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Kevin A. Hassett
In the United States, almost everything is taxed. Sales taxes apply to the things we buy, property taxes apply to the things we own, and income taxes apply to checks we receive. Higher education is one of the few areas exempt from this ubiquitous taxation. The earnings of colleges and universities are, unlike yours and mine, untaxed.
Accordingly, our institutions of higher learning have accumulated enormous riches, as can be seen in the nearby chart. It shows how much money per student 15 institutions can earn on their endowments each year, depending on the rate of return. (These institutions have the largest per capita endowments.) Princeton’s annual yield exceeds $100,000 per student. Swarthmore College, my alma mater, has an annual cash flow equal to about $50,000 per student.
A fascinating new study by Richard Vedder, a professor at Ohio University and a fellow at the American Enterprise Institute, investigates the public-policy rationale for granting universities tax-free status. His review of the literature suggests that keeping universities tax-free does not equalize opportunities, as advertised.
Vedder cites a recent study by the National Center for Education Statistics that followed the post-high-school progress of mathematically talented students from the high-school class of 1992. The study found that, even among these students, socioeconomic status played a big role in college-graduation rates. By 2000, fully 74 percent of the more affluent students had achieved a bachelor’s degree. Only 29 percent of their poorer peers had.
Heavily endowed institutions favor the children of alumni, and have admissions criteria that are often much harder for disadvantaged kids to meet. Moreover, dropout rates are high, with only 60 percent of freshmen typically graduating. Some kids leave college with a degree and a big head start in life. Many have no degree, and painful debts to boot.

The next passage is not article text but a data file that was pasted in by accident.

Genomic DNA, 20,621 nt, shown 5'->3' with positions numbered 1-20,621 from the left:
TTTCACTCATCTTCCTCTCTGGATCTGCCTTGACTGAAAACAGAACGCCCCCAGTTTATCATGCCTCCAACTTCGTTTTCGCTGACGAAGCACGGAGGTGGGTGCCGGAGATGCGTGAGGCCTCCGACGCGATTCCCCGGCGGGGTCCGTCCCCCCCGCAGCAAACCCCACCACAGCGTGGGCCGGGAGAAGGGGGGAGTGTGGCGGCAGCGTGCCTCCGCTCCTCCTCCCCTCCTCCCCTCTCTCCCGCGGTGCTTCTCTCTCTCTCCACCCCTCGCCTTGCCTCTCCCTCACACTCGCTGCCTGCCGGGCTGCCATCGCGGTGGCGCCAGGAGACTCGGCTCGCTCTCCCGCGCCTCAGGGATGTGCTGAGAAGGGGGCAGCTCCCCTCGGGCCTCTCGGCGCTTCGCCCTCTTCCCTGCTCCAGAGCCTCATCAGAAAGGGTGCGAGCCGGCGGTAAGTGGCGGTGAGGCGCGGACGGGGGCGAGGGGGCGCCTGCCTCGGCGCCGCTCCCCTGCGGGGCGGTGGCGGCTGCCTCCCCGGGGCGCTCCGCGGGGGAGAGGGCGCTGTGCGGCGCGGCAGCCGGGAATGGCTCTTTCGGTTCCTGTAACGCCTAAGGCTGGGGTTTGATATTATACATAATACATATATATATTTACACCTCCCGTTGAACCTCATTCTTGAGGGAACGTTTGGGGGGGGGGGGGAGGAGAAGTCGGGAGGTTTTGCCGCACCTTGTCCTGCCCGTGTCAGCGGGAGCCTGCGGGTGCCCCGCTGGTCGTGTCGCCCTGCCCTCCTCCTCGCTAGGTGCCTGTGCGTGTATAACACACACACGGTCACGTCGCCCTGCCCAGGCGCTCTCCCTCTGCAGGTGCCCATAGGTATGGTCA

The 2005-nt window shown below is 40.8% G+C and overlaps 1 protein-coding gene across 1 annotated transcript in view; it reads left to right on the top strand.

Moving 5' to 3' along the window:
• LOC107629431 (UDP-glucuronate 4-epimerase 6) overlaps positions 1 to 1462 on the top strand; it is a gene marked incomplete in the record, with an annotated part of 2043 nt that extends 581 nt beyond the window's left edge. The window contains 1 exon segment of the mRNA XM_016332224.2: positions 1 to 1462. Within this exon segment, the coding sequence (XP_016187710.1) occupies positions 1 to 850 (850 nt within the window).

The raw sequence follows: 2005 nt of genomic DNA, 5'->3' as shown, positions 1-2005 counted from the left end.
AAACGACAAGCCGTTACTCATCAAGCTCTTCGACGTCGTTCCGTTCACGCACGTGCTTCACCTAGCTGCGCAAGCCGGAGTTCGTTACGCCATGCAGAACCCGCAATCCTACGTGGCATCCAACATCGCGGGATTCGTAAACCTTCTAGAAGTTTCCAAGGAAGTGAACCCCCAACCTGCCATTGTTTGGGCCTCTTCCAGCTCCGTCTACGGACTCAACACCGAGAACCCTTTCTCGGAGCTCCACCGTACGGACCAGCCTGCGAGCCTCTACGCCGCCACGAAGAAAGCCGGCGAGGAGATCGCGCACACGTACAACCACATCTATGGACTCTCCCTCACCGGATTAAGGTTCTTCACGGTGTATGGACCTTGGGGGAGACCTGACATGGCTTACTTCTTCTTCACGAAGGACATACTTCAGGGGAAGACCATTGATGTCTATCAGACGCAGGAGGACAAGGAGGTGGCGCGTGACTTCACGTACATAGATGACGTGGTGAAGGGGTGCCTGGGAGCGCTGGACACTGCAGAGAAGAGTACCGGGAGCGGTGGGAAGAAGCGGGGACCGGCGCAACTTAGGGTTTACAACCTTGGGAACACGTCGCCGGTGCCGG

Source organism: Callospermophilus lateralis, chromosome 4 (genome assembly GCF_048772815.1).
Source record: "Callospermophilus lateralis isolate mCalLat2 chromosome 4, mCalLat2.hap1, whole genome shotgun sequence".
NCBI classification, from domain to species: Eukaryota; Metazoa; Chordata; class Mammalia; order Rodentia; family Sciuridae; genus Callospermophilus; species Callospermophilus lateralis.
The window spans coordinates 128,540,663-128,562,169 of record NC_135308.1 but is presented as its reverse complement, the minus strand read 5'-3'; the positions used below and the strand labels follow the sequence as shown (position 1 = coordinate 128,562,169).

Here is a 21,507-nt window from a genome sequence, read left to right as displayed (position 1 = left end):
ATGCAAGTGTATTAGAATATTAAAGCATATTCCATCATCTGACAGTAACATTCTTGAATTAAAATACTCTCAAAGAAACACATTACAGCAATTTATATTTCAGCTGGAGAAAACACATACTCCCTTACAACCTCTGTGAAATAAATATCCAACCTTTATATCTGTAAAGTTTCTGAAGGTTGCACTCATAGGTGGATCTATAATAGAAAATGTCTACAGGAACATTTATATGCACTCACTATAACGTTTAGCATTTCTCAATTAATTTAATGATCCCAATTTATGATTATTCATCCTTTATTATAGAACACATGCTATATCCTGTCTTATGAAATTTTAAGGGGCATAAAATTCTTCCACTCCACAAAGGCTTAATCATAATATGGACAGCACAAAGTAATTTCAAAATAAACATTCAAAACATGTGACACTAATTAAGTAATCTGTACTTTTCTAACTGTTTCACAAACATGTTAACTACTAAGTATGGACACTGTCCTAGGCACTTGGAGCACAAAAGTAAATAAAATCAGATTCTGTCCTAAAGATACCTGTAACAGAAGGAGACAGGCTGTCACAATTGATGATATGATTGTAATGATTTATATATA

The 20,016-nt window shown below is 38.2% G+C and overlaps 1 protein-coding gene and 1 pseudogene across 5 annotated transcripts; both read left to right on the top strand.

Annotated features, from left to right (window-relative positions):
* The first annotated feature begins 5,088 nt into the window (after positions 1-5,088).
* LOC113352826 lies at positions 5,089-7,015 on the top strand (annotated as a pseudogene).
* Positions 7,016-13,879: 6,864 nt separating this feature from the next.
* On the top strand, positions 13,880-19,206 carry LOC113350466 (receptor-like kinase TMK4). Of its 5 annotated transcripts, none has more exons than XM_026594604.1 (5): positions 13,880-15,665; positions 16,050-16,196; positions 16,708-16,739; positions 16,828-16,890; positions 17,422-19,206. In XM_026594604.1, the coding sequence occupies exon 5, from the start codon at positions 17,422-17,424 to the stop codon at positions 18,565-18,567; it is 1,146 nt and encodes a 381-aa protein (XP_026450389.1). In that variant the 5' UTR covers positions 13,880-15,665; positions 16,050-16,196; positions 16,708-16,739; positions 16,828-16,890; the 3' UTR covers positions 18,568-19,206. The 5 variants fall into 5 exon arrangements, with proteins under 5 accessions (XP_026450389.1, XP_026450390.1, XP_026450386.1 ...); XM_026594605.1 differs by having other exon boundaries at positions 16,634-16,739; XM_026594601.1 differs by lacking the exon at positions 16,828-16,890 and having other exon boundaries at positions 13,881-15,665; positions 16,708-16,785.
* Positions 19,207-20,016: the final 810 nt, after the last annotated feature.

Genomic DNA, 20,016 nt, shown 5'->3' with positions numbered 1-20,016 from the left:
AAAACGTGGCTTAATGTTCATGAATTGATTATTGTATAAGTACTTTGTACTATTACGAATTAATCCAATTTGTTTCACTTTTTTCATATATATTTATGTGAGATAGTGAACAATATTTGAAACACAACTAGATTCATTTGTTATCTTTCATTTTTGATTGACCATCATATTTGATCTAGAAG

The institutions that serve low-income individuals best may well be the for-profit universities, such as the University of Phoenix.
So how should policy respond? Americans currently grant a tax break to universities that primarily serve wealthy kids, and none to many institutions that primarily serve the poor. There has been some talk of taxing universities more. But it would be better to treat the tax status of university endowments as a model for the rest of the economy. Under a consumption tax, the return on capital is not taxed–for anyone.
We should level the playing field by letting everyone else (especially the University of Phoenix and its for-profit brethren) operate under a consumption tax too. Universities have a right to their endowments, but their competitors should also have the right to accumulate capital tax free.
Kevin A. Hassett is a senior fellow and director of economic policy studies at AEI.
The tax break that universities recieve allow them to increase their endowment; however, they are not using this money to help the less privileged students.
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